Why the realm of “ought”? Because whether the man has any say in the matter depends entirely on a person’s (or a couple’s) sense of responsibility. All “oughts” reflect human choices; they aren’t syllogistically derived from the brute facts of a situation. Either one accepts this, or one doesn’t.

The reason I liked Brian’s early response to you is that he was pointing out the commonsense fact that people (in loving relationships) don’t live and make decisions in a vacuum. The opposite case, a sort of cold, radical individualism– MY DECISION AND MINE ALONE– is… barely human.


Kevin Kim said:

In case the above wasn’t clear (and it likely wasn’t):

My point is that quibbling over the fetus’s status has no ultimate influence over how a couple (or a pregnant woman who finds herself alone) will decide the fate of what’s gestating in the mother– call it “child,” or “fetus,” or “group of cells.”

Even if a couple concludes the fetus is human and that abortion is murder, the decision to abort can still be made. Even if that couple concludes the fetus is just a cluster of cells, the decision to see the pregnancy through can still be made.

In other words, fateful decisions have more to do with feelings than logic. What “ought” to b done and who “ought” to have a say are not matters that can be schematized as neatly as your original argument tries to. While I was impressed by the effort you put into the argument, the entire thing falls prey to Hume’s simple truth. No “ought” can be derived from “is.”



Your vaunted reality is the enemy of my truth!


One of my great frustrations is how often we settled for “is” rather than ought.

We ought to do what we ought to do.


I do think that one can make a clear moral argument of ought based on is, but I’m sure that your deeper philosophical training (I am, in the final analysis, just a Virginia hillbilly who ain’t got much of that fancy book larnin’) provides a clearer structure and/or a more stable foundation for evaluating moral claims. In my simple little mind, the recognition of humanity immediately triggers a moral obligation. If I recognize that a fetus IS a person, I OUGHT to refrain from killing it. If I recognize that the fetus is a cluster of cells, I OUGHT to respect a woman’s sovereignty over her own body.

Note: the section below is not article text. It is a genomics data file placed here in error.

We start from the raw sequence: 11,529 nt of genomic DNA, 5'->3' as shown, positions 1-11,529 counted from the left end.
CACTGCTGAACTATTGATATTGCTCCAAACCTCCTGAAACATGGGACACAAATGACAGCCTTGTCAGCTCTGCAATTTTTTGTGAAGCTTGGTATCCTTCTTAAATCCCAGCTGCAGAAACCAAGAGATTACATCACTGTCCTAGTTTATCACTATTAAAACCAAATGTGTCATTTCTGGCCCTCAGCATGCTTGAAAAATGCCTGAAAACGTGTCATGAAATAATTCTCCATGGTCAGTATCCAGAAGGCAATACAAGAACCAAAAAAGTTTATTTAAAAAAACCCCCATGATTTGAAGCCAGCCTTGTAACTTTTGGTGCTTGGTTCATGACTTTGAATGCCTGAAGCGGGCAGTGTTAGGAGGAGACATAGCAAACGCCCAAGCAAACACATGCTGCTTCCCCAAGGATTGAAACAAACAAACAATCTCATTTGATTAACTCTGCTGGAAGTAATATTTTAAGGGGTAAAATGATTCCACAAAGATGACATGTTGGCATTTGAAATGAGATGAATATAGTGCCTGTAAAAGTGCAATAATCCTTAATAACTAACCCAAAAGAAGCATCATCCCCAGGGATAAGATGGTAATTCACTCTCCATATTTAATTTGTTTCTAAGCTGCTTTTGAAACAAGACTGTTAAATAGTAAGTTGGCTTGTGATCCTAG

I’m not a Kantian, but I do think there is a categorical imperative to protect the life on non-aggressive humans. You silly philosophy types (who smelt of elderberries) aren’t going to trap me in the Kantian paradox of stopping a murderer with lethal force. This position does give a little wiggle room to consider ending the life of a fetus with human status if continuing the pregnancy will kill the woman - it is self defense. Of course, in true squishy Smallholder fashion, I’m conflicted about that scenario as well.


The claim against the man for child support does not originate from the woman. It originates from the child.

I agree with you that the woman who chooses to make her “cluster of cells” into a human without the father’s consent has no moral claim on the man.

But she cannot sign away her child’s rights. You seem to believe that the child does not have a moral claim. We agree on the mother. I’m open to hearing your argument about why the child has no claim.

As a practical matter, the man’s moral and financial obligation to his unwanted child is usually administered through the custodial mother. This bites. I’m open to finding better ways to administer this support, but a government beaurocracy cutting checks for school clothes would be a bit cumbersome. (I also have a problem with Welfare - I don’t think I have an obligation to support a grown person who does not want to work - but do think society has an obligation to look after the morally innocent children being brought up by shiftless parents. The big problem with this is that we funnel the support funds through those shiftless parents - which means that a good proportion of AFDC payments never reach the DC part of the program.

As to your hope that denying child support to single mothers will change sexual morality, we have seen this before - many pro-lifers also seek to impose motherhood as a penalty and object lesson to other promiscuous teens. In a previous post, Brian wondered where I ran into people who saw unsupported parenthood a deterent. And here we are.

1) I seriously doubt the kind of woman who gets pregnant accidently is the kind of woman who changes her risky behavior because of the nebulous issue of child support - either from the father or the state. Ginny, patially undressed in the back of the Ford, says: “Gee, Johnny, I’d love to go all the way, but I don’t have any claim to support if I get pregnant, so let’s just snuggle!” Women who do risk assessments about their sexual activity use protection.